No easy answer to this question. What anything is "worth" is always based on the circumstances.
For items likely to be recycled, such as low quality, less desirable items, or broken jewellery, their value may be only as scrap metal. In today's market, many buyers will not pay anything for small diamonds unless they are very high quality, concentrating only on the value of the gold. Larger diamonds of quality may bring 50% of wholesale at best- shapes other than round are not as easy to resell, so buyers may only offer 25% of wholesale.
The scrap market normally pays 40 - 80% of gold value, depending on quality and quantity. For example, a 14k ring weighing 10 grams may bring 40-50% of the daily spot value for its actual gold content.
The liquidation value reflects not only the quality and weight of metal and gems, but also how you go about selling the item- the assumption is that you need money right away so you have to find a buyer with ready cash such as a pawn broker or jeweller who buys used jewellery.
Jewellers or pawnbrokers who buy estate jewellery for resale pay somewhat more- about 10 - 20% of current retail. If your item is something they can easily resell, they may pay as much as 25% of the original retail. These buyers will pay premiums only for highly desirable items, such as well known brands, high quality items, or items with an immediate market.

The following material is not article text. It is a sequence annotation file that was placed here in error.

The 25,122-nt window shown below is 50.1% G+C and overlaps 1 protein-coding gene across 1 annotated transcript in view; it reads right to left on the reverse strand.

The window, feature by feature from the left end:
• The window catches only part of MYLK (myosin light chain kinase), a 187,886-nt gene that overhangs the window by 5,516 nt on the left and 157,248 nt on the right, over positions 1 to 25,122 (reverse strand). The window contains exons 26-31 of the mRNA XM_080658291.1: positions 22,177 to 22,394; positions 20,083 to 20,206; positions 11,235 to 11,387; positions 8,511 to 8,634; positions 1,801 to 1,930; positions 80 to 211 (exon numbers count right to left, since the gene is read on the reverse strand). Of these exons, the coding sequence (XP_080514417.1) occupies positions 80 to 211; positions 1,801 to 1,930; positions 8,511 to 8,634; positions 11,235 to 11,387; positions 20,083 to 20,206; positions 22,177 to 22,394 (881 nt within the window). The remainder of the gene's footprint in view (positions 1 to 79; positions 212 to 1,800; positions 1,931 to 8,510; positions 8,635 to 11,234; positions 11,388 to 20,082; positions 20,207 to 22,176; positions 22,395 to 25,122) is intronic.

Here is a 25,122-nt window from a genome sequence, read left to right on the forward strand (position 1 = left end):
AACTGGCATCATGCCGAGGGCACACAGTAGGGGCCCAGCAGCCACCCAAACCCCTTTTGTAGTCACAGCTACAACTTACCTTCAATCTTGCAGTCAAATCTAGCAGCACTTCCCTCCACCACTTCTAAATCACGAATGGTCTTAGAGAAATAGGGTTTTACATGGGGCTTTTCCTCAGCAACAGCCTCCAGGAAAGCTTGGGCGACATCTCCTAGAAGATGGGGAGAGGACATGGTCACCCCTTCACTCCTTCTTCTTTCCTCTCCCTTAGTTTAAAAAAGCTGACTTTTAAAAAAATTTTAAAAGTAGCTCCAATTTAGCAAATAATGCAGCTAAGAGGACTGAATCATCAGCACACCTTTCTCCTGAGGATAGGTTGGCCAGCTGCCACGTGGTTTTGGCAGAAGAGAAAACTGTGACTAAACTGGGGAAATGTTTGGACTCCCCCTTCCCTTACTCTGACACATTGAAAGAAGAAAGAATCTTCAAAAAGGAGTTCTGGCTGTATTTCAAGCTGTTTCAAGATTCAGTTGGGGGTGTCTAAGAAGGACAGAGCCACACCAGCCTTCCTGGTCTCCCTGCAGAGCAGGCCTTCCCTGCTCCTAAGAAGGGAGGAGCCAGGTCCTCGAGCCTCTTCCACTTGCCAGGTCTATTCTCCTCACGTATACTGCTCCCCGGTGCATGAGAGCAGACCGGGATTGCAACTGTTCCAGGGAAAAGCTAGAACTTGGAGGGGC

If a person is valuing an item in order to insure it, we call that the retail replacement value. This price reflects the costs to buy a near identical item on today's market. This will be the highest value as it includes all the costs to produce and market the item (such as labour, overhead, advertising etc.). This value is NOT reflecting the price you could expect selling your item as a second hand item.
Fair market value is an estimate of the current price to the ultimate consumer for an item of like kind, quality, and condition from an establishment commonly selling similar merchandise (the most common market). Estate or period jewellery cannot be replaced with a new item, so we assume that the replacement would be a similar used item. With period and other estate jewellery that is resaleable as is, the most common market is generally a firm that sells estate jewellery to the public.
Usually, the fair market value of re-saleable estate jewellery reflects the current wholesale value of the gold and gems only. All the costs to originally produce and market the item, such as labour, overhead, advertising, etc. have already been paid for when the item sold the first time. What remains is the intrinsic value of the materials and the desirability of the item.
Because an item is old or from of a particular period doesn't necessarily mean it is especially valuable. What matters is marketability and desirability, generally a function of beauty and workmanship. Ugly or poorly made pieces can be very difficult to sell as is, so they may be valued only as scrap.